Over forty students from across the country tuned into the third installment in the Yale Trans Visibility Series on Thursday night.
The event, which was sponsored by a number of Yale organizations including the Office of LGBTQ Resources, the Ethnicity, Race and Migration department and the Schwarzman Center, included performances by two California-based musicians: Freddie (@eastbayvicious) and Ezra Michel (@ezramichelmusic). Yalie and musician Ale Campillo ’22 hosted the event.
“The real impetus for this event was that I wanted us to have a night where we just celebrated trans life and transgender joy through the medium of art and music,” Campillo said.
Michel started off his set with an acoustic performance of “Man of My Dreams”, an original song inspired by his desire to live as his authentic self. During the performance, audience members were welcomed to show their support and encouragement in the chat.
After his performance of “Man of My Dreams”, Michel shared with the audience the particularly important role the song has played in his life.
“That song was definitely very cathartic to write, I realized that I certainly have grown up to be quite literally the man of my dreams and it was like my first little love song to myself,” Michel said.
Before handing the performance over to Freddie, Michel played a second original song, Girl Baby. Like Man of My Dream, Girl Baby reflected his experience as a trans man, however, Girl Baby focused more specifically on his ideal image of a parent of a trans child.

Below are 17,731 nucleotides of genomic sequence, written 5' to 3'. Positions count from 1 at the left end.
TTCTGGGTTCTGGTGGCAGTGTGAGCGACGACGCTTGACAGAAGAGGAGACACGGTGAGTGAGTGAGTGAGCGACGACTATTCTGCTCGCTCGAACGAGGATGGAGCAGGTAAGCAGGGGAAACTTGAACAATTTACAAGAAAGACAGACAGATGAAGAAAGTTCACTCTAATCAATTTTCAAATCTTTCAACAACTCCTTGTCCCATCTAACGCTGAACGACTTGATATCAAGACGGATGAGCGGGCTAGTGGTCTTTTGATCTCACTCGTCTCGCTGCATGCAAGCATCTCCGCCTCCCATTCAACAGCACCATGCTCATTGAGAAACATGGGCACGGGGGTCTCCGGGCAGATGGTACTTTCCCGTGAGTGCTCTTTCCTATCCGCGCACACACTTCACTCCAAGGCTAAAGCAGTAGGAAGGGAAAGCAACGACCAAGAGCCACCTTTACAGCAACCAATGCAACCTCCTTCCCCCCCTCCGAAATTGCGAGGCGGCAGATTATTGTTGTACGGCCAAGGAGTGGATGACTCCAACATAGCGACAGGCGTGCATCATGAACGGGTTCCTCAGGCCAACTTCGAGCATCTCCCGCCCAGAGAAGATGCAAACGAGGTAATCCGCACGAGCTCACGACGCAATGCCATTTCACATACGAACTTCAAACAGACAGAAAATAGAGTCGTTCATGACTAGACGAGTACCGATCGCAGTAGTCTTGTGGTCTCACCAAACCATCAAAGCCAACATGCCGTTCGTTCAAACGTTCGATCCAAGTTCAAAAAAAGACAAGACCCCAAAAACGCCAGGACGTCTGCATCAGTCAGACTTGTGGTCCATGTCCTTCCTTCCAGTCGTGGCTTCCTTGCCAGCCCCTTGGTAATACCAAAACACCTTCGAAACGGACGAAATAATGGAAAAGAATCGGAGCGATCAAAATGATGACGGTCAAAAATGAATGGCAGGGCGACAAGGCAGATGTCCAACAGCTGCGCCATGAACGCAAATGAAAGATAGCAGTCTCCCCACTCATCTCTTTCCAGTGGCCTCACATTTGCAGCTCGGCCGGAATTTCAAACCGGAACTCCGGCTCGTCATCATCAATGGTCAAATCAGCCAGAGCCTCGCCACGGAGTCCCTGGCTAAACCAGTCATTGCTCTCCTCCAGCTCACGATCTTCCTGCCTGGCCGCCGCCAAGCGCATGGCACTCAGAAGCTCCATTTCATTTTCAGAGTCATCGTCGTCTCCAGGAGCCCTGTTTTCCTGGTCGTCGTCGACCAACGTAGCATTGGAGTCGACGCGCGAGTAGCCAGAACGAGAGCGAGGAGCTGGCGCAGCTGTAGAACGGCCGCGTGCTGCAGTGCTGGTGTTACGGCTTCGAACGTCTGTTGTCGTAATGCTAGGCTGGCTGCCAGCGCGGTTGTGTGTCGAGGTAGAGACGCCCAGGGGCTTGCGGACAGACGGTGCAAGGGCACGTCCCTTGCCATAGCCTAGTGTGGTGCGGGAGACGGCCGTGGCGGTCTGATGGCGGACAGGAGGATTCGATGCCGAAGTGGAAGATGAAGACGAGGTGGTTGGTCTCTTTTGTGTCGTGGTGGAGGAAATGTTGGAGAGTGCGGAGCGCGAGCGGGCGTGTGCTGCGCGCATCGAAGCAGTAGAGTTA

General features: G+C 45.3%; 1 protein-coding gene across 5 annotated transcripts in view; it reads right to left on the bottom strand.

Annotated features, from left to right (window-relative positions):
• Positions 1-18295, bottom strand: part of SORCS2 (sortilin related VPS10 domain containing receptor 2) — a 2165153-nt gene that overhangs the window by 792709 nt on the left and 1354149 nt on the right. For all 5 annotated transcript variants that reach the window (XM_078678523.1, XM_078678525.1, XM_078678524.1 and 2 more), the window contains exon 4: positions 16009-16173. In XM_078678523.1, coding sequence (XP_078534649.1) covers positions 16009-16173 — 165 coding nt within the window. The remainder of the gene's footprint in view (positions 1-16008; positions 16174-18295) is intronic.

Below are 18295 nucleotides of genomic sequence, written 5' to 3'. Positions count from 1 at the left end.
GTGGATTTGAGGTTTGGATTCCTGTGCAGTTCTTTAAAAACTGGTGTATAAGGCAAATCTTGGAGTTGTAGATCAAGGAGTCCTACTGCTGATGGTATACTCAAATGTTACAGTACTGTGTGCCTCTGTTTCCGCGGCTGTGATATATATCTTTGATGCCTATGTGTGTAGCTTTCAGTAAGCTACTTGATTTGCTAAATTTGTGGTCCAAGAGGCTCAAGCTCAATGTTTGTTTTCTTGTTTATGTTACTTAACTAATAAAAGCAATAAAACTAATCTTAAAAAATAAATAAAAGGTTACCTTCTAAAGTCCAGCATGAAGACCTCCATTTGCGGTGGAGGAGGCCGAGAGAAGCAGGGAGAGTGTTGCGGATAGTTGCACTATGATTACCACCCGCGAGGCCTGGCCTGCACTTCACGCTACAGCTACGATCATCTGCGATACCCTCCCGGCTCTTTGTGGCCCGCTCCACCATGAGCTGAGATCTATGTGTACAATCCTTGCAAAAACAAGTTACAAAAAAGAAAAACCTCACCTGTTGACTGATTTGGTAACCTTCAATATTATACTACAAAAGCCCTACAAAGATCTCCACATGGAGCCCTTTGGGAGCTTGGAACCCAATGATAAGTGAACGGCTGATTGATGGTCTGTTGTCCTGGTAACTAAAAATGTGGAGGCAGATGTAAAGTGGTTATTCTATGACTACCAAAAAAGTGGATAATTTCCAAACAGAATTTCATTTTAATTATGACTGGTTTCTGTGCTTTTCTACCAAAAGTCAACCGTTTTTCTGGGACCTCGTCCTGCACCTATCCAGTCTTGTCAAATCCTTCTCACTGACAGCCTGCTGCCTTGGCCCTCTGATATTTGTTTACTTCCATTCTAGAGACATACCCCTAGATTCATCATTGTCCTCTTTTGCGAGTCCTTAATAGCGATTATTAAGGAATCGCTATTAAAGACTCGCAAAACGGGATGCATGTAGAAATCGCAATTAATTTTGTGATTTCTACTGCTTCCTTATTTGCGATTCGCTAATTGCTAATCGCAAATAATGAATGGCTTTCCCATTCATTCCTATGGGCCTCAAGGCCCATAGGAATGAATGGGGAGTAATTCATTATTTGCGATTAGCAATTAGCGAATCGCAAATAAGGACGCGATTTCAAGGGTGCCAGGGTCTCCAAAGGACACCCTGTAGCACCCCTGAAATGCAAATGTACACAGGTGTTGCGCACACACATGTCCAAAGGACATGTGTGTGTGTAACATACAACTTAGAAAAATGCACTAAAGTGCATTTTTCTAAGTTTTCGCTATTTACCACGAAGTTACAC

As up and coming musicians, both Michel and Freddie hoped to showcase some of their talents as lyricists, vocalists and performers. While both artists create content largely based on their experiences as trans individuals, Michel and Freddie took vastly different roads to get where they are today. After years of struggling with addiction and other mental health issues, Michel sought to use music as a tool to help him heal.
Freddie, on the other hand, used songwriting as a tool to gain greater acceptance of their individuality.
“It wasn’t until I really started writing my own music that I feel like I found my own voice and I found what I felt singing,” Freddie said. “In terms of writing music, it’s always been a really emotional experience for me where I can investigate complex feelings.”
Last year, Freddie released their debut EP Melanin Monroe. An exploration of their identity as a Black non-binary individual in the Bay Area, the EP allowed them to “show love to [their] community and the people around [them]”. Freddie emphasized the importance of knowing one’s community in getting to know themself.
Following the performance of their sets, the event turned to an audience Q&A. When asked where he hoped to see himself in 10 years, Michel expressed his desire to become a household name.
“I want people to know who Ezra the trans artist is,” Michel said “And I think, growing up I had almost had zero representation of trans masc individuals who are also very femme and I thought I wouldnt be allowed to be who I was for so long. So just being visible is very important for me.”
Similar to Michel, Freddie saw themselves further along on their journey of self-discovery, and with luck, with a few Grammys, as well.
The fourth and final event in the Yale Trans Visibility Series will take place on March 31, the International Transgender Day of Visibility, and will feature trans creatives Laith Ashley and Ah Mer Ah Shu.
Marissa Blum | firstname.lastname@example.org